With the onslaught of data, especially video on smartphones, mobile operators are racing to increase network capacity and there was of discussion about small cell deployment, WiFi hotspots, and user authorization and authentication, which enables a seamless off-loading experience when a user shifts from the cellular network to the local, authenticated WiFi network. Activating, suspending or deactivating services easily is key to customer adoption and loyalty.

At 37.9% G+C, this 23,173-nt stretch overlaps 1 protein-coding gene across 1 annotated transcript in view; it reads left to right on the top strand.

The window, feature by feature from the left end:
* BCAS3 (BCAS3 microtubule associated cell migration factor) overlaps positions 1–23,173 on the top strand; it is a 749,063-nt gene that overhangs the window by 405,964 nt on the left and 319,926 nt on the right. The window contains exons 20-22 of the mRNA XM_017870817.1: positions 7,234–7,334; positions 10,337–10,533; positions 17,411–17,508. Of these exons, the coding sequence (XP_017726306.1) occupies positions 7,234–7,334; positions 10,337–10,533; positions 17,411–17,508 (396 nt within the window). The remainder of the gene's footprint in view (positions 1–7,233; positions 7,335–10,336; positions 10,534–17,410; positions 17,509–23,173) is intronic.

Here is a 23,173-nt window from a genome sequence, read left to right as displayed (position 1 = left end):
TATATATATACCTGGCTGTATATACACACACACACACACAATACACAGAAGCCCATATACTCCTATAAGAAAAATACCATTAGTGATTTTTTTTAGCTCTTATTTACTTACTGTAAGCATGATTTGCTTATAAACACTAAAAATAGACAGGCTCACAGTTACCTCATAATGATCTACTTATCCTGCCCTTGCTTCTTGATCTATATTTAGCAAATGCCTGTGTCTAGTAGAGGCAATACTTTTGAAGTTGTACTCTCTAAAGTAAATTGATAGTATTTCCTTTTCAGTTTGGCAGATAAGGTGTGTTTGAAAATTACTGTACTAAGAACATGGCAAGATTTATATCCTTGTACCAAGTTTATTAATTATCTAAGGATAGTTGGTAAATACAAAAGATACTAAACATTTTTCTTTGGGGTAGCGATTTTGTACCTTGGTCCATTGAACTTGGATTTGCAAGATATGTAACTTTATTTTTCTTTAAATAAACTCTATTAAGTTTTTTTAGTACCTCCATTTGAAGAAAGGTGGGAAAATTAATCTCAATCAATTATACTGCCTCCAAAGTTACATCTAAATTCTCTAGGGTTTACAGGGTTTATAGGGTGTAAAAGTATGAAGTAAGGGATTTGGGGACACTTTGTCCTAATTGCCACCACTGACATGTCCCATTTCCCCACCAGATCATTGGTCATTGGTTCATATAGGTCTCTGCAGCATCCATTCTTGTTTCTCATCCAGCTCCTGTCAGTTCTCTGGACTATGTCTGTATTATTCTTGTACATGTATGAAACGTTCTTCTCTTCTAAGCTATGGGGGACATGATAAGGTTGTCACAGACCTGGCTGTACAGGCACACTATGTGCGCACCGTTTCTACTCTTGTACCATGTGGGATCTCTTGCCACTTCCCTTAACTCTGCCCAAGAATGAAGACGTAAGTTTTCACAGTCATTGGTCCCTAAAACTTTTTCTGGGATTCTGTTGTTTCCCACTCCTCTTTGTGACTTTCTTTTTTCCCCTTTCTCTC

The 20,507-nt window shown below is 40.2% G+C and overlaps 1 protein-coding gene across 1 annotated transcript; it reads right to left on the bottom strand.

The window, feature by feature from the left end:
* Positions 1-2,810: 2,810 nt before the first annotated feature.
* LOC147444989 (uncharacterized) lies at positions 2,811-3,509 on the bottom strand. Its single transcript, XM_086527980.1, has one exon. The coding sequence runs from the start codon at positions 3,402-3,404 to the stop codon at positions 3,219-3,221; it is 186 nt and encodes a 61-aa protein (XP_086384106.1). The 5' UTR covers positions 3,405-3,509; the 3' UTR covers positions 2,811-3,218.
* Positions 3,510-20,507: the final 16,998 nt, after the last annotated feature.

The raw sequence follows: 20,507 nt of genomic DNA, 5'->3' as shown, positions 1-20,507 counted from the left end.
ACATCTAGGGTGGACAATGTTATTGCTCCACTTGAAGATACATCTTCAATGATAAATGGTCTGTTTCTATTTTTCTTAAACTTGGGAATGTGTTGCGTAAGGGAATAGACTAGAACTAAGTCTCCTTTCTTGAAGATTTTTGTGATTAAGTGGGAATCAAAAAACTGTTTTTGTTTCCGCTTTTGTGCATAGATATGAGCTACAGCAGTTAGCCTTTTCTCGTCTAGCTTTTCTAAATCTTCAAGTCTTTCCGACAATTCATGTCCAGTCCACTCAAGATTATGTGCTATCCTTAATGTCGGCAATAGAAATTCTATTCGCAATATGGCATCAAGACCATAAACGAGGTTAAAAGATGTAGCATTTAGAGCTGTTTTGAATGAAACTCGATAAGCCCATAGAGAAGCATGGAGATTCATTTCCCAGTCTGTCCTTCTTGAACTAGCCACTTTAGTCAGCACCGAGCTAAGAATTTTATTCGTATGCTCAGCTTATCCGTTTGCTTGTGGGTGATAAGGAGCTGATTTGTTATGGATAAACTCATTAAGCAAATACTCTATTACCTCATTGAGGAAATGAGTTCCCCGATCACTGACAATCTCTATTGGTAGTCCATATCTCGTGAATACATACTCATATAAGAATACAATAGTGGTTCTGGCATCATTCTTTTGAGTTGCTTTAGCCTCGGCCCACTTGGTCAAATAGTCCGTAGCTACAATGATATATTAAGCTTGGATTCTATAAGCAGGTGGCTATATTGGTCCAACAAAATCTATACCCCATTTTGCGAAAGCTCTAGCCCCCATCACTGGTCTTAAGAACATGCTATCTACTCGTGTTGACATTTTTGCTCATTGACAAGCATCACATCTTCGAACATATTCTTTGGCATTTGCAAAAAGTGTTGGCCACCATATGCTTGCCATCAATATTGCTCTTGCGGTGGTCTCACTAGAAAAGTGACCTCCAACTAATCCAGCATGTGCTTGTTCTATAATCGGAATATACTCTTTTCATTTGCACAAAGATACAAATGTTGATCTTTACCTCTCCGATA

MWC is a global event that brings issues facing both mature and emerging markets to the fore. Operators in saturated, developed markets have been focused on pursuing value rather than market share to transition users to next-gen networks and services. Service plans involving service bundling and integrated packaging that incorporate personal services like social networking and multimedia-rich messaging – as well as business services like Groupware, converged communication, and mobile productivity – are being deployed to provide additional value for sustained customer loyalty. Meanwhile, in the developing world, the focus is on building networks and offering affordable handsets with access to enhanced services. Some device manufacturers aim to deliver low-cost handsets with a built-in, cloud-based browser that saves on data consumption through compression and battery power that lasts for a month. According to a mobile industry intelligence report, the next billion people to be connected to the Internet will come from developing markets and through mobile routes.